Henry Louis Gates Quotes
A collection of quotes by Henry Louis Gates.
Henry Louis Gates Jr., also known as Skip Gates, is an American literary critic, educator, historian, filmmaker, and public intellectual. He was born on September 16, 1950, in Keyser, West Virginia. Throughout his career, Gates has made significant contributions to African American studies and has played a crucial role in promoting a broader understanding of African American history and culture.
Gates has been a prominent figure in academia, currently serving as the Alphonse Fletcher University Professor and Director of the Hutchins Center for African and African American Research at Harvard University. With a deep passion for literature, Gates is widely recognized for his literary criticism and scholarship, particularly his exploration of African American literature.
As a renowned documentarian and filmmaker, Gates has produced and hosted several groundbreaking television series, including "Finding Your Roots" and "The African Americans: Many Rivers to Cross." Through his documentaries, he has shed light on the often untold stories of African American achievements, struggles, and resilience.
Gates' works have received numerous awards and accolades, including numerous Emmy Awards and a Peabody Award. He has authored many books, including "The Signifying Monkey" and "Life Upon These Shores," which explore African American literature, history, and culture.
Henry Louis Gates Jr. is widely regarded as a leading scholar and cultural figure, amplifying the voices and experiences of African Americans through his multifaceted career as an educator, historian, critic, and filmmaker.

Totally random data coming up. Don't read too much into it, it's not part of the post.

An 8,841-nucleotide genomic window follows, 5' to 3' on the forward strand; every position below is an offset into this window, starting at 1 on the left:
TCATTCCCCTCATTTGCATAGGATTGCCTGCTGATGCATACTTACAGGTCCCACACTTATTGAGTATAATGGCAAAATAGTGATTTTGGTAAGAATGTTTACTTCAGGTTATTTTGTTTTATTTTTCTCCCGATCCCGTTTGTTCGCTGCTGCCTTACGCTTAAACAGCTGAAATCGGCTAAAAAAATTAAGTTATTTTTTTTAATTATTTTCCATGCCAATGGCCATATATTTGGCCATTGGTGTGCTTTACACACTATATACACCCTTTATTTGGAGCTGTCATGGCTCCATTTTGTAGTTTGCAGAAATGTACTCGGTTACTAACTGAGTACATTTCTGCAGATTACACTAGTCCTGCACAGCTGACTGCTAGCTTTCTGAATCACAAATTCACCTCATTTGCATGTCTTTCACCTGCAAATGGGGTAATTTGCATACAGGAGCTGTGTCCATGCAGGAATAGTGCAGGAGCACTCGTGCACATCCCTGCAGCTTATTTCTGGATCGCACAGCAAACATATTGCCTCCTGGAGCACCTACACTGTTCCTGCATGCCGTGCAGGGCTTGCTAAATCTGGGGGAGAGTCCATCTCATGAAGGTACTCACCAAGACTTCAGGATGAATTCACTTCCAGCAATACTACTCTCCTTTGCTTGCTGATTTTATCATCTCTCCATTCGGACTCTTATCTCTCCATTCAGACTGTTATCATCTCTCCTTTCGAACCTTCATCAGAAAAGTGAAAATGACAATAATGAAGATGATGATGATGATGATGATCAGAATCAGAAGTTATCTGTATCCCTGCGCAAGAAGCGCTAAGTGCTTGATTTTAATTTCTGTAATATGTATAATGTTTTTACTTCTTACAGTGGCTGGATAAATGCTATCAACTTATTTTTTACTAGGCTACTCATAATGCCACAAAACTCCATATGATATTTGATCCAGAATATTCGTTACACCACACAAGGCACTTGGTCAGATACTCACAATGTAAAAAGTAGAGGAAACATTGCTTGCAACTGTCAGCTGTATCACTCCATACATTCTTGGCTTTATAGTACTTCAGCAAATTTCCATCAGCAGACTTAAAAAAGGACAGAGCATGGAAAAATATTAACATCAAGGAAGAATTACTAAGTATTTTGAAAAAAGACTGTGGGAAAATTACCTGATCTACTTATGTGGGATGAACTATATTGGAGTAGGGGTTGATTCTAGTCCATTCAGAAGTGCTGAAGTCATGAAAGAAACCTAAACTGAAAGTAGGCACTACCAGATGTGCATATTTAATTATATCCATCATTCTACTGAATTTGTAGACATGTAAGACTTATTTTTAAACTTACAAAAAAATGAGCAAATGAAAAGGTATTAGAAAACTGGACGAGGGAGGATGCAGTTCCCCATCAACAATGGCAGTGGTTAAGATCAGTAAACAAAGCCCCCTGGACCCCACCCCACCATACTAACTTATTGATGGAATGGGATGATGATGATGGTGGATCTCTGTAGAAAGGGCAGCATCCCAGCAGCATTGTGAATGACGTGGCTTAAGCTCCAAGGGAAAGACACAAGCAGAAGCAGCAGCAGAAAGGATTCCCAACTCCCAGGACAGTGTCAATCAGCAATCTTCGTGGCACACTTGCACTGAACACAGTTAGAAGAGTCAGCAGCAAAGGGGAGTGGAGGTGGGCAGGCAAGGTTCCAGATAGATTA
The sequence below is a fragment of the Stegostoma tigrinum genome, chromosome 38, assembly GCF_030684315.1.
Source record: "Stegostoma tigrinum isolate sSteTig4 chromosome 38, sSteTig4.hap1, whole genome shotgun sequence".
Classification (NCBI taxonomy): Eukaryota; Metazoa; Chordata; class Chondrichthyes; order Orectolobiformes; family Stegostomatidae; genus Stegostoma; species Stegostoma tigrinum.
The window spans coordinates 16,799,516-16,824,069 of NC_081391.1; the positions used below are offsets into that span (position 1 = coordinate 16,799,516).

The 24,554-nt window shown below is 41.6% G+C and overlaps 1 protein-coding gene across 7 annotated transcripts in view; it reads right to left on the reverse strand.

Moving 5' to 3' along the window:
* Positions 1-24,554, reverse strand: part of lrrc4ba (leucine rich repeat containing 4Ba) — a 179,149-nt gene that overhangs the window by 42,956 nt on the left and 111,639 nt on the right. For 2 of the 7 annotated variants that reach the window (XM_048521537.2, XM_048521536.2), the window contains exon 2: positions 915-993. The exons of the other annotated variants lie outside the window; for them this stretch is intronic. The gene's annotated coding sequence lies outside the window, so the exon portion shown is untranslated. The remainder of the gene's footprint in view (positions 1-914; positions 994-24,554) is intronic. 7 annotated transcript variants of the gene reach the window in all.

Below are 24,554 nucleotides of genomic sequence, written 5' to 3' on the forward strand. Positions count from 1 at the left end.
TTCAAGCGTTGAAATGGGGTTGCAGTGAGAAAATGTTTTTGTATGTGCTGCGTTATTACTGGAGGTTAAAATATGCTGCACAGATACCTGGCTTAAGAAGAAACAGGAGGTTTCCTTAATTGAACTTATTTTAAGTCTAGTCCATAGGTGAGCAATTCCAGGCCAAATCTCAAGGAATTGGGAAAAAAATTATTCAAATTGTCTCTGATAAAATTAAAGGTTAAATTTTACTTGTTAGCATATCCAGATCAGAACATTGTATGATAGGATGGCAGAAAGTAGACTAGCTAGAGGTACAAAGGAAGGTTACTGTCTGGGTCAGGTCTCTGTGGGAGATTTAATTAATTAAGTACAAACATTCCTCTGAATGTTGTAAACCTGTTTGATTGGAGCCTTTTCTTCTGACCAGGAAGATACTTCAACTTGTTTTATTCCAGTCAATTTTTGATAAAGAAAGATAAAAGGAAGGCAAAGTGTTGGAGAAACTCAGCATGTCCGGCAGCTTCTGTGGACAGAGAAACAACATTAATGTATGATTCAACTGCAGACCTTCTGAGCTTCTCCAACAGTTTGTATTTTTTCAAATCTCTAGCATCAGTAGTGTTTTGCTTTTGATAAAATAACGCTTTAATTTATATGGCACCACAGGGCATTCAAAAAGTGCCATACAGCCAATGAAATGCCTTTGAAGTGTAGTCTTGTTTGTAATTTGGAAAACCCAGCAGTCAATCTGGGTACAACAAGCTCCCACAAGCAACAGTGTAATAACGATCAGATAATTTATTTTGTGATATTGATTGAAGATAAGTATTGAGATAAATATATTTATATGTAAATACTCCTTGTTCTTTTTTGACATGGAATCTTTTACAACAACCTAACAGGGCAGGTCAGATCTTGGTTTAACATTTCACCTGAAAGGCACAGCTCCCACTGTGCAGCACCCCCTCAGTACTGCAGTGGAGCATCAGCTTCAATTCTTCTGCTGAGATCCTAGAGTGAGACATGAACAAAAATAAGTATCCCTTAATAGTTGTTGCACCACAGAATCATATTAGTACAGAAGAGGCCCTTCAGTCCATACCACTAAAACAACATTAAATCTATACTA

The only people who live in a post-black world are four people who live in a little white house on Pennsylvania Avenue. The idea that America is post-racial or post-black because a man I admire, Barack Obama, is president of the United States, is a joke. And I hope no one will even wonder about this crazy fiction again.
The historical basis for the gap between the black middle class and underclass shows that ending discrimination, by itself, would not eradicate black poverty and dysfunction. We also need intervention to promulgate a middle-class ethic of success among the poor, while expanding opportunities for economic betterment.
Patriotism is best exemplified through auto-critique. When you're willing to stand up within the group and say, 'It is wrong for Black people to be anti-Semitic,' or 'It is wrong for America to discriminate against persons of African descent and made them slaves and based its wealth upon free labor,' it's crucial to say that.
What people forget is that the most radical thing about Obama is that he was the first black man in history to imagine that he could become president, who was able to make other Americans believe it as well. Other than that, he is a centrist, just like I try to be. He's been bridging divisions his whole life.
So when you do your family tree and Margaret Cho does hers, and... Wanda Sykes and John Legend... we're adding to the database that scholars can then draw from to generalize about the complexity of the American experience. And that's the contribution that family trees make to broader scholarship.
I first learned that there were black people living in some place called other than the United States in the western hemisphere when I was a very little boy, and my father told me that when he was a boy about my age, he wanted to be an Episcopal priest, because he so admired his priest, a black man from someplace called Haiti.
But you see, our society is still trapped in this binary, black/white logic and that has had some very positive implications for our generation. It's had some very negative ones as well and one of the negative ones is that it creates enormous identity problems for people who have one black ancestor and all white ancestors for example.